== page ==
Pasta water might not be something you think about much — once your noodles are done cooking, you might just pour it into the sink without a second thought. But if you haven’t been saving your pasta water, you really should be, because you’re pouring a useful kitchen ingredient right down the drain.
According to Food Network, one good reason to save your pasta water is that it’s an essential ingredient for building pasta sauces for dishes like cacio e pepe or aglio e olio, and it helps the sauce cling to the pasta. But while you might be familiar with adding a splash of pasta water to sauce, there are other, less common reasons you should save that pasta water too.
Once you’re finished cooking pasta, instead of pouring it into a strainer, Taste of Home recommends using tongs or a pasta fork to take it out of the water so you don’t waste a single drop. Even if you’re not immediately adding it to a sauce, you can save all that good pasta water for later. Rachael Ray suggests freezing your leftover pasta water in ice cube trays, so you can pull a cube out of the freezer whenever you need one. Then, you can add them to soups or pan sauces in place of broth, or for thickening sauce on another day.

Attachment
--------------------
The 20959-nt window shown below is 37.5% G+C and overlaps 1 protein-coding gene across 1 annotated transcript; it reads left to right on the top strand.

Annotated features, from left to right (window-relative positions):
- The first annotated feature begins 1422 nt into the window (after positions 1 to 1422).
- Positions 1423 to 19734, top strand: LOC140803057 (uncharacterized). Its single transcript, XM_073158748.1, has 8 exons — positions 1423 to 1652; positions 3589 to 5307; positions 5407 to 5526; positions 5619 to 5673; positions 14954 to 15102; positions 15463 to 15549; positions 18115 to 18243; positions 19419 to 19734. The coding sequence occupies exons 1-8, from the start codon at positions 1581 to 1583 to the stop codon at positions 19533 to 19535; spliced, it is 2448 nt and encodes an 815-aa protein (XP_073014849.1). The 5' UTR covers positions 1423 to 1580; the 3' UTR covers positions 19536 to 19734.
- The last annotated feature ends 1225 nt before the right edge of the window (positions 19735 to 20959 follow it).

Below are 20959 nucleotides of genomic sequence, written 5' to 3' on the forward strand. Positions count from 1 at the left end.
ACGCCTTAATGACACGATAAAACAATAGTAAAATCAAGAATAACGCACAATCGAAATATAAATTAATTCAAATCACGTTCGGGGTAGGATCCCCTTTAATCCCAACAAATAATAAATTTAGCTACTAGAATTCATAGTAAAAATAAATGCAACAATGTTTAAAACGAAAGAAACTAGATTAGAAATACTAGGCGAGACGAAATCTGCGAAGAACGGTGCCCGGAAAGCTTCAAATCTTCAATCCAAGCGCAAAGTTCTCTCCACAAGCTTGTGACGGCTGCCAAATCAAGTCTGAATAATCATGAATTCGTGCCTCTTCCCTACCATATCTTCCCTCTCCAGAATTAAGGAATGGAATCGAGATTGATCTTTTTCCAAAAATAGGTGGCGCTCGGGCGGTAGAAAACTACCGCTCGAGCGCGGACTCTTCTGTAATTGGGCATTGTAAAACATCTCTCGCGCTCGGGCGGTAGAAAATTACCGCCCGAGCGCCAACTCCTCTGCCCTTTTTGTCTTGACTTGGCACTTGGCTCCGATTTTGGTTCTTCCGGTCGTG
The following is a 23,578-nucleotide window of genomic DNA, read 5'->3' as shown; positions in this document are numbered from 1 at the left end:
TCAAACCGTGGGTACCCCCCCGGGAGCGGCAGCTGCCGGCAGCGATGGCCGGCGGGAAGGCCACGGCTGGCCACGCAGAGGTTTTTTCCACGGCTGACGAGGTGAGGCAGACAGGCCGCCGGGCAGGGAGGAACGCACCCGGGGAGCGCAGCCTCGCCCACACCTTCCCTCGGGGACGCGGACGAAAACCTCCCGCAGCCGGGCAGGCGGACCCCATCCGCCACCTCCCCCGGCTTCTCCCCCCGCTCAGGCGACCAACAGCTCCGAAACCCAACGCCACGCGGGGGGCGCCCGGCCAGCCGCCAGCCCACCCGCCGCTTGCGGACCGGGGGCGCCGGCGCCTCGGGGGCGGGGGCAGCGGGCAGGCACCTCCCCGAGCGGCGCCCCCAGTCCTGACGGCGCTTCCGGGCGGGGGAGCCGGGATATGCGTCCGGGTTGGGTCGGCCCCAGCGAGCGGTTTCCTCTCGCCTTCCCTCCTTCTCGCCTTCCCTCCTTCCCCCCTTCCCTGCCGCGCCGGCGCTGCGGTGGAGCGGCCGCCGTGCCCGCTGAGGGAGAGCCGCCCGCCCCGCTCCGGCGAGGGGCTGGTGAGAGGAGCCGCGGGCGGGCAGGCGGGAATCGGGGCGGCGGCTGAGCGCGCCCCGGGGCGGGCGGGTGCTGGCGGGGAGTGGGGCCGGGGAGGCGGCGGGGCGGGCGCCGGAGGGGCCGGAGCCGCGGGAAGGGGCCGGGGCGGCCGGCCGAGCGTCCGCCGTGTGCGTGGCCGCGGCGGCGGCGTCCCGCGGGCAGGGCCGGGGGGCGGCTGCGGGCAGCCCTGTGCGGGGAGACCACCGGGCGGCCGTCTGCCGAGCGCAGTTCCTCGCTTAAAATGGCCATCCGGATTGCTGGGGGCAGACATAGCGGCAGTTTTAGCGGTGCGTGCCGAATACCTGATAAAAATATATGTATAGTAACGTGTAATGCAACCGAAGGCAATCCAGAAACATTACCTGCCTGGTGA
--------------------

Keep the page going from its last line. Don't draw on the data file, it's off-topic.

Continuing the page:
Food and Wine also suggests freezing leftover pasta water and using it in place of broth. One way you can do this is by adding it to vegetarian soups either in place of or in addition to veggie broth. You can also use pasta water for cooking beans; the extra starch in the water makes an extra yummy bean broth, especially if you’re slow-cooking the beans over several hours. According to The Kitchen, cooking dried beans in leftover pasta water helps soften their skins and season them.
Surprisingly, pasta water also comes in handy for baking bread and pizza dough. You read that right: Just replace the plain water in your bread recipe with the leftover pasta water. According to The Kitchen, this works for recipes like pizza dough, sourdough, and quick breads. Thanks to the extra starch in the water, your bread will brown better and have an extra crispy crust. In quick bread recipes, it can even make the loaf a little chewier.
If you do decide to sub in pasta water for plain, test the water for saltiness and just leave the salt out of your bread recipe so it doesn’t end up too salty. Far from just being good for thickening sauces, leftover pasta water is almost like gold in your kitchen, so don’t waste it by dumping it down the drain on your next Italian night.